Complications of Crohn's Disease

Bowel Obstruction
The most common Crohn's disease complication is blockage of the intestine, known as a bowel obstruction. This complication occurs in up to 30 percent of people with Crohn's disease. A bowel obstruction occurs because the disease tends to thicken the intestinal wall with swelling and scar tissue, narrowing or even blocking the passage.
With a narrowed or blocked passage, digested food may not be able to pass through. Symptoms may include crampy abdominal pain (or stomach pain), vomiting, or bloating. A bowel obstruction is one of the most serious complications of this disease. In some cases, bowel obstructions require surgery (see Crohn's Disease Surgery).
A perforation is a hole in the bowel. The size, location, and seriousness of the hole can vary, so different treatment options may be available for different perforations.
Small perforations often seal themselves off, so they may only require a few days in the hospital with close observation. More serious bowel perforations may require a surgery and possible repair or removal of the damaged area. Rarely, a colostomy bag may need to be placed temporarily or permanently after the damaged bowel is removed. This complication is less common in people with Crohn's disease compared to those with ulcerative colitis.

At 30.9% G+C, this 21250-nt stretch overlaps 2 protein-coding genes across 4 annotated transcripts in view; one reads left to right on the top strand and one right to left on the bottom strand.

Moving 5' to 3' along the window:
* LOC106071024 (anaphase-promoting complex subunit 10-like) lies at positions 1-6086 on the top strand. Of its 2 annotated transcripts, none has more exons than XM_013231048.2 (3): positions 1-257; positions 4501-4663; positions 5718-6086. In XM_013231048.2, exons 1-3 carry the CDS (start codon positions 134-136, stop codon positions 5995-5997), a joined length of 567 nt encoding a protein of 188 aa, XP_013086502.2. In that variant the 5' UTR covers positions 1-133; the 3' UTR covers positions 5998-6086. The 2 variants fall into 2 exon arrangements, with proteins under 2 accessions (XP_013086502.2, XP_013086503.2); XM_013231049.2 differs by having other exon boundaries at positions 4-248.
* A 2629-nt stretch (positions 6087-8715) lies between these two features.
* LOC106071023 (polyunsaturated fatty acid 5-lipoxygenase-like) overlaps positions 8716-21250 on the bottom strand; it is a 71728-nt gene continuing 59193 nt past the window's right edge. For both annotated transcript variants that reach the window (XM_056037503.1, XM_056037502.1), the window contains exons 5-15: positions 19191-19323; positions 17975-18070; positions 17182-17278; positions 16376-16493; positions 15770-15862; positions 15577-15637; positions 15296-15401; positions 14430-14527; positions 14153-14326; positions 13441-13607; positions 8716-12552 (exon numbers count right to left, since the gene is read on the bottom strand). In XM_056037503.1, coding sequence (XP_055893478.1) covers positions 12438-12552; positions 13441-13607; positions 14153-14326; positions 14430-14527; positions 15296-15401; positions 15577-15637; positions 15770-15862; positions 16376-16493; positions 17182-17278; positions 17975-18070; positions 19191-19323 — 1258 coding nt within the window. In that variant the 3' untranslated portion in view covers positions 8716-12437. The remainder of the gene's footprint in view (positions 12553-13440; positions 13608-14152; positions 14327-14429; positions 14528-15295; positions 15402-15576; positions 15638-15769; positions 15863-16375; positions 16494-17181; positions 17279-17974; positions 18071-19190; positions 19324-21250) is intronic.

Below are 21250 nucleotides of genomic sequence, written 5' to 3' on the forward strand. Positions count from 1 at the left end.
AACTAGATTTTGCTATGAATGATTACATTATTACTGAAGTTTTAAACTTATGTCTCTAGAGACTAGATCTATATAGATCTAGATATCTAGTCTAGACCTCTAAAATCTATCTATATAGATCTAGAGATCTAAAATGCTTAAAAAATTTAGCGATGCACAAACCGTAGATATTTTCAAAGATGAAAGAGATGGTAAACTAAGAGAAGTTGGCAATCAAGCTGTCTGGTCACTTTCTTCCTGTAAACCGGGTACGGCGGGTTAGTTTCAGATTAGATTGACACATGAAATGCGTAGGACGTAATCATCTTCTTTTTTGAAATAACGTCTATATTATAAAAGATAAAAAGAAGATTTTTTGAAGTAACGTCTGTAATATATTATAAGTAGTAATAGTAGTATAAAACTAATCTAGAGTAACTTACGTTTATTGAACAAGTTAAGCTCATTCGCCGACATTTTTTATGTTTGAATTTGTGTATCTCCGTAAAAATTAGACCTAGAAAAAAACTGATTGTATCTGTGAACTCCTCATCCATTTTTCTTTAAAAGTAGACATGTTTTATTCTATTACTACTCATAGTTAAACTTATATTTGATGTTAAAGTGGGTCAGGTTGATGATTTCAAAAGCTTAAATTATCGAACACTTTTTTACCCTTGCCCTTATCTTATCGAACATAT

Toxic Megacolon
One of the more serious complications of this disease is called "toxic megacolon," which occurs when the large intestine stops working and expands suddenly. This can cause it to bleed excessively, or even rupture -- which can be very dangerous. Fortunately, this is a rare complication.
Crohn's disease may increase your risk of developing some forms of cancer. If the inflammation is mainly in your small intestine, your risk of cancer of the small intestine is increased. In people whose Crohn's disease affects the colon (large intestine), there is a slight increase in the risk for colon cancer. The risk of cancer gets higher the longer the colon has been affected and the more of it that's involved.
For example, if only the lower colon and rectum are involved, the risk of colon or rectal cancer is not higher than normal. But, if the whole colon is involved, the risk of cancer may be as great as 32 times the normal rate.

Crohn's Disease Information

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